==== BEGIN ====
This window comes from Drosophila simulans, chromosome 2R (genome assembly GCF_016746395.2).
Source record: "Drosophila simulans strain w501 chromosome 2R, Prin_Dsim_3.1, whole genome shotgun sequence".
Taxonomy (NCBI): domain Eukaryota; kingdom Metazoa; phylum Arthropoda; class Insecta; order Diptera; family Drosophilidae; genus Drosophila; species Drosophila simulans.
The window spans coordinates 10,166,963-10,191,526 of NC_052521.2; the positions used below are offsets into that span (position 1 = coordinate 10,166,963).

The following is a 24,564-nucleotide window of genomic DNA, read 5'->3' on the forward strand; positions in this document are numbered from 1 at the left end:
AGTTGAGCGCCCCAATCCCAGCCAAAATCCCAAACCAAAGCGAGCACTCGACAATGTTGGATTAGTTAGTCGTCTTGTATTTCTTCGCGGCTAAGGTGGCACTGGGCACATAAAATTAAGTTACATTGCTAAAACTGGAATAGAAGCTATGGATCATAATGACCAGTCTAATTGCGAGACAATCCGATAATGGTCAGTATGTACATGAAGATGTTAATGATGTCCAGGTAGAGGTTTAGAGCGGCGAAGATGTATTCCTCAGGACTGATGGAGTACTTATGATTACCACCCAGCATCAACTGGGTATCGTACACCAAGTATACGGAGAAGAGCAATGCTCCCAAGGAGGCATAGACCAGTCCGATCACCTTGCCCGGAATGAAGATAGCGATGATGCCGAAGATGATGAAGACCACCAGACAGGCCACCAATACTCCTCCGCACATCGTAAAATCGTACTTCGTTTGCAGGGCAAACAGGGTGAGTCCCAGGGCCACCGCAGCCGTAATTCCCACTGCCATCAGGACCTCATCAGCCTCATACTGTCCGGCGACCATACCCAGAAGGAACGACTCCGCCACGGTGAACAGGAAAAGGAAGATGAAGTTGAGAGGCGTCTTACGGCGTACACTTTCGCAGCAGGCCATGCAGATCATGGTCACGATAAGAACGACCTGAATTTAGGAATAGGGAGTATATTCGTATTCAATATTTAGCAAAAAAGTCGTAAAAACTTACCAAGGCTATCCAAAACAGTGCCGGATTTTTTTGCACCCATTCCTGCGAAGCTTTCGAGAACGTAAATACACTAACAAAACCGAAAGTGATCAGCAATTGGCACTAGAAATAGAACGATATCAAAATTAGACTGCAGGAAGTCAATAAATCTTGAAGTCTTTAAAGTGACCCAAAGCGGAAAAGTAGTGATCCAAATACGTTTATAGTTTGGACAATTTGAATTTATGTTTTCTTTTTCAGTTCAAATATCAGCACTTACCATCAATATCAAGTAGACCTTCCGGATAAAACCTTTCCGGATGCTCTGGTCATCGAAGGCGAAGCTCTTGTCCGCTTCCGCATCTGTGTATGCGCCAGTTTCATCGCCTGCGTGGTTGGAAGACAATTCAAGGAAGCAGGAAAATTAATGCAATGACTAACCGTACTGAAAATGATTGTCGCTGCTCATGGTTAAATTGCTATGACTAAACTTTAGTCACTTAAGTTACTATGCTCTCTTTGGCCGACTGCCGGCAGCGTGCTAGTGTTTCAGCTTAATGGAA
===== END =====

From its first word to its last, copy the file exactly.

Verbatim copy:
This window comes from Drosophila simulans, chromosome 2R (genome assembly GCF_016746395.2).
Source record: "Drosophila simulans strain w501 chromosome 2R, Prin_Dsim_3.1, whole genome shotgun sequence".
Taxonomy (NCBI): domain Eukaryota; kingdom Metazoa; phylum Arthropoda; class Insecta; order Diptera; family Drosophilidae; genus Drosophila; species Drosophila simulans.
The window spans coordinates 10,166,963-10,191,526 of NC_052521.2; the positions used below are offsets into that span (position 1 = coordinate 10,166,963).

The following is a 24,564-nucleotide window of genomic DNA, read 5'->3' on the forward strand; positions in this document are numbered from 1 at the left end:
AGTTGAGCGCCCCAATCCCAGCCAAAATCCCAAACCAAAGCGAGCACTCGACAATGTTGGATTAGTTAGTCGTCTTGTATTTCTTCGCGGCTAAGGTGGCACTGGGCACATAAAATTAAGTTACATTGCTAAAACTGGAATAGAAGCTATGGATCATAATGACCAGTCTAATTGCGAGACAATCCGATAATGGTCAGTATGTACATGAAGATGTTAATGATGTCCAGGTAGAGGTTTAGAGCGGCGAAGATGTATTCCTCAGGACTGATGGAGTACTTATGATTACCACCCAGCATCAACTGGGTATCGTACACCAAGTATACGGAGAAGAGCAATGCTCCCAAGGAGGCATAGACCAGTCCGATCACCTTGCCCGGAATGAAGATAGCGATGATGCCGAAGATGATGAAGACCACCAGACAGGCCACCAATACTCCTCCGCACATCGTAAAATCGTACTTCGTTTGCAGGGCAAACAGGGTGAGTCCCAGGGCCACCGCAGCCGTAATTCCCACTGCCATCAGGACCTCATCAGCCTCATACTGTCCGGCGACCATACCCAGAAGGAACGACTCCGCCACGGTGAACAGGAAAAGGAAGATGAAGTTGAGAGGCGTCTTACGGCGTACACTTTCGCAGCAGGCCATGCAGATCATGGTCACGATAAGAACGACCTGAATTTAGGAATAGGGAGTATATTCGTATTCAATATTTAGCAAAAAAGTCGTAAAAACTTACCAAGGCTATCCAAAACAGTGCCGGATTTTTTTGCACCCATTCCTGCGAAGCTTTCGAGAACGTAAATACACTAACAAAACCGAAAGTGATCAGCAATTGGCACTAGAAATAGAACGATATCAAAATTAGACTGCAGGAAGTCAATAAATCTTGAAGTCTTTAAAGTGACCCAAAGCGGAAAAGTAGTGATCCAAATACGTTTATAGTTTGGACAATTTGAATTTATGTTTTCTTTTTCAGTTCAAATATCAGCACTTACCATCAATATCAAGTAGACCTTCCGGATAAAACCTTTCCGGATGCTCTGGTCATCGAAGGCGAAGCTCTTGTCCGCTTCCGCATCTGTGTATGCGCCAGTTTCATCGCCTGCGTGGTTGGAAGACAATTCAAGGAAGCAGGAAAATTAATGCAATGACTAACCGTACTGAAAATGATTGTCGCTGCTCATGGTTAAATTGCTATGACTAAACTTTAGTCACTTAAGTTACTATGCTCTCTTTGGCCGACTGCCGGCAGCGTGCTAGTGTTTCAGCTTAATGGAA